Icon for Hire
with Assuming We Survive, October Sky, Broken Streetlights
BackBooth; Orlando, FL • 5.25.17
by Christopher Long
From fabulous teenage girlies with faded DIY died coifs to sympathetic soccer moms sporting snug-fitting plain pockets, to middle-age creepers trying desperately to just blend in, the 200+ crowd pressing against the tiny BackBooth stage was as eclectic as the four-band collective set to rock on the stage. 7:20 – Showtime!
A relative newcomer on the Central Florida scene, Broken Streetlights returned to the popular downtown nightspot for another high-energy opening act appearance. This time performing with all five of its members, the band’s 20-minute set featured choice selections from their recently released debut EP, Shipworks. Greg Christovich proved an effective and entertaining frontman – connecting quickly with the early bird crowd and eliciting a raucous response.
“Are you guys ready to party?” singer / guitarist Karl Raymond inquired enthusiastically as October Sky took the stage at 8pm. Well-received, the industrial-tinged, two-piece combo leaned on their most recent record, 2015’s Rise during the 25-minute performance. And from the computer screen-type dealio built into Raymond’s guitar to the impressive-looking rack of electro gadgetry operated by drummer Alex Racine, the Montreal-based duo could easily have been mistaken for a couple of misplaced guys from over at Mission Control. “Let’s make some noise!” Raymond commanded, as he and Racine brought the set to an energized crescendo – amid a pit-full of spirited fist-pumping and jump-jump-jumping.
The lighthearted round of pre-set pat-a-cake between animated frontman Adrian Estrella and a young chickadee in the front row indicated that Assuming We Survive would likely be a lot of fun. And they were. “How ya fuckin’ doin’?” – Estrella posed the obligatory question post haste. And in short order, the California-based crew had whipped the O-town crowd into a bona fide frenzy with a barrage of break-neck tunes that combined pop core-type hookiness with punk-style cred. Focusing on the band’s latest release, All Roads Lead Home, the set featured such fan faves as “Next to Me” and the crowd sing-along “No Fairy Tale.” The ferocious 40-minute soirée also saw Estrella leaping from center stage, through the pit, onto the bar, and back to center stage again – just in time to offer a few show-closing words of life encouragement to potentially troubled teenage fans.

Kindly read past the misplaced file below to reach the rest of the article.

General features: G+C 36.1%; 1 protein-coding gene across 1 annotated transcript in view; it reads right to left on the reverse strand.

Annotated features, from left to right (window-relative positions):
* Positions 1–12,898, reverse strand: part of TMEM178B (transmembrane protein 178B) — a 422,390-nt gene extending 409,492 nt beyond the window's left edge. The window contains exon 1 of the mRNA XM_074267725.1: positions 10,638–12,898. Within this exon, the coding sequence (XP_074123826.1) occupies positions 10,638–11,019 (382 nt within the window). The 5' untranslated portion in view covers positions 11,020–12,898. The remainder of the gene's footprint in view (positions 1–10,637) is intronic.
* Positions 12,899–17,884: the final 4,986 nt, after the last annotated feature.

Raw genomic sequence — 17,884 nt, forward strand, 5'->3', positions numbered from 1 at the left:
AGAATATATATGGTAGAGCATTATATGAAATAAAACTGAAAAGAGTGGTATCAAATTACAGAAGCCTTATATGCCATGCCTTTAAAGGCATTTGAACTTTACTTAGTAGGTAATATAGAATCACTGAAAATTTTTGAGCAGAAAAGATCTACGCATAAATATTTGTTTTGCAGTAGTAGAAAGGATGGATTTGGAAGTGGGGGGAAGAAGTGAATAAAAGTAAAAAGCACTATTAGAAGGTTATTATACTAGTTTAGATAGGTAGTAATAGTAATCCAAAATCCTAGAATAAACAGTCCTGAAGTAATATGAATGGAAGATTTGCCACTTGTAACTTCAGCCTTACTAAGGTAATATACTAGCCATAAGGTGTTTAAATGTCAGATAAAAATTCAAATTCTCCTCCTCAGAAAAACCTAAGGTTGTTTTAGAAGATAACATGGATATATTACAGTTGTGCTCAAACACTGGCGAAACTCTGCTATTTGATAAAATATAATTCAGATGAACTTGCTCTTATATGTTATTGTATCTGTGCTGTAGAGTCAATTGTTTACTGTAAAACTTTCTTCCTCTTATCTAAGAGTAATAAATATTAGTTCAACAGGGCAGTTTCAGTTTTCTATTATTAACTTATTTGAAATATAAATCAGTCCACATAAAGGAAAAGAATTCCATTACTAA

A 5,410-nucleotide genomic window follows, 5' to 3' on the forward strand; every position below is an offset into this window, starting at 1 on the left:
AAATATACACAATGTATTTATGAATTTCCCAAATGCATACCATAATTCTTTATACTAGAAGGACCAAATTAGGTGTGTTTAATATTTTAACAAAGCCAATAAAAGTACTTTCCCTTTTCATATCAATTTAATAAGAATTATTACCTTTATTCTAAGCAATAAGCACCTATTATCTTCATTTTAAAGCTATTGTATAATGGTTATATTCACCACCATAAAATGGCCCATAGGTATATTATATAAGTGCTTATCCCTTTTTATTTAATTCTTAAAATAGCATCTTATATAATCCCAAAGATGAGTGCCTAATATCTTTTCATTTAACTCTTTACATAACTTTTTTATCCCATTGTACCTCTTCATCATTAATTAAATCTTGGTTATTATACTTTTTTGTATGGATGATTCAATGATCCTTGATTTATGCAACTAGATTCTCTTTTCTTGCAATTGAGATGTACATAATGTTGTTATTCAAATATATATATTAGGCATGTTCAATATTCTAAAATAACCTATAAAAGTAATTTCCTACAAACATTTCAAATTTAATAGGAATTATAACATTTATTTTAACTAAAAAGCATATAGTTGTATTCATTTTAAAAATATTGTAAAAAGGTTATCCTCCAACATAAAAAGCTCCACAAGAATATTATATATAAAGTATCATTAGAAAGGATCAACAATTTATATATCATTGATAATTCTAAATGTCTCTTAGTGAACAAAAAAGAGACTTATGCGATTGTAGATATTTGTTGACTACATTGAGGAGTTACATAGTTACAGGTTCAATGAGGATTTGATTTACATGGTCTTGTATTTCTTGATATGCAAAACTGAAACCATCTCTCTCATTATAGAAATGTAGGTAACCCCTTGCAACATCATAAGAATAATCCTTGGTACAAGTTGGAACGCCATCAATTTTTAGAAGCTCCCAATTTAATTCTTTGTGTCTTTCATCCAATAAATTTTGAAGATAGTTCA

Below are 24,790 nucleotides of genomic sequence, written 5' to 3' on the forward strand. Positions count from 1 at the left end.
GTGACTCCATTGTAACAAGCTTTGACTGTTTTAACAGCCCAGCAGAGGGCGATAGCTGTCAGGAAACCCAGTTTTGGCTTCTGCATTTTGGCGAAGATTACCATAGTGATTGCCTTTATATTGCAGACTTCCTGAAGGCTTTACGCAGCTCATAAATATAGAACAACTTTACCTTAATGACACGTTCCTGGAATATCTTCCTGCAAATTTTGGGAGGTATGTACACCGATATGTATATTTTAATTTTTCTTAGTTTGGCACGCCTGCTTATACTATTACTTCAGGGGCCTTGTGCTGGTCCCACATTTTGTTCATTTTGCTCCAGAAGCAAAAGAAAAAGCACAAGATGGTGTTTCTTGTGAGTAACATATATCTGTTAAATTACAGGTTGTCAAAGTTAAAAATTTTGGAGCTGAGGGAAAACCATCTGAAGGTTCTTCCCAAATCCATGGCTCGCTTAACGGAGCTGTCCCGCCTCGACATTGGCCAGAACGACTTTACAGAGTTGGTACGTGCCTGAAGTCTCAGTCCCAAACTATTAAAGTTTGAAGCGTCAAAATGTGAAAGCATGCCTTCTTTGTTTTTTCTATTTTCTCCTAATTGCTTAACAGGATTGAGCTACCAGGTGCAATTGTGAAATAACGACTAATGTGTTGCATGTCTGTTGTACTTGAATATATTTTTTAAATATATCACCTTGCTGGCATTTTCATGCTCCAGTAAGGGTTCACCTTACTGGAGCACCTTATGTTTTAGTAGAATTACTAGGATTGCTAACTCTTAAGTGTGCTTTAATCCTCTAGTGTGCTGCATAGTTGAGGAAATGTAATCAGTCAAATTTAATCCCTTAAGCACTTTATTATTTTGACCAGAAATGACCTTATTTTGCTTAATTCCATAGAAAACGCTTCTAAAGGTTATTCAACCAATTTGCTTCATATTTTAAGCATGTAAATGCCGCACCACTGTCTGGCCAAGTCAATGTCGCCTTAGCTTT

Even if it requires hiring a couple of pseudo players to just look cool onstage while going through the motions to a backing track, an authentic world-class rock band should at least look like an authentic world-class rock band. Icon for Hire once did. They don’t anymore – not after downsizing recently to a duo.
For all their flailing pink hair extensions and Hot Topic-inspired “rocker” fashions, founding frontchick Ariel Bloomer and co-founding guitarist Shawn Jump have become mere parodies of their past “god-like” personas – now as compelling to watch as a couple of carnies competing at a karaoke contest. Although newly-recruited former Falling in Reverse drummer Ryan Seaman is an undeniable badass, neither his awesome chops nor his super-cool glow-in-the-dark kit could distract from the glaring fact that most of this “live” 60-minute, career-spanning cavalcade of hits was canned content. And Bloomer’s in-between-song banter felt robotic and insincere – “I wish we could come here and do this with you every night!” she offered, brimming with Cher-caliber conviction. However, the stripped-down, unplugged version of “Make a Move” did provide a refreshing and straight-up legit highlight.
But be sure, the pre-recorded tracks, awkward white girl rapping, goofy-looking weaves and fan-pandering all seemed to suit the discerning die-hards just fine, as the “intimate”-sized Florida flock cheered with delight from start to finish.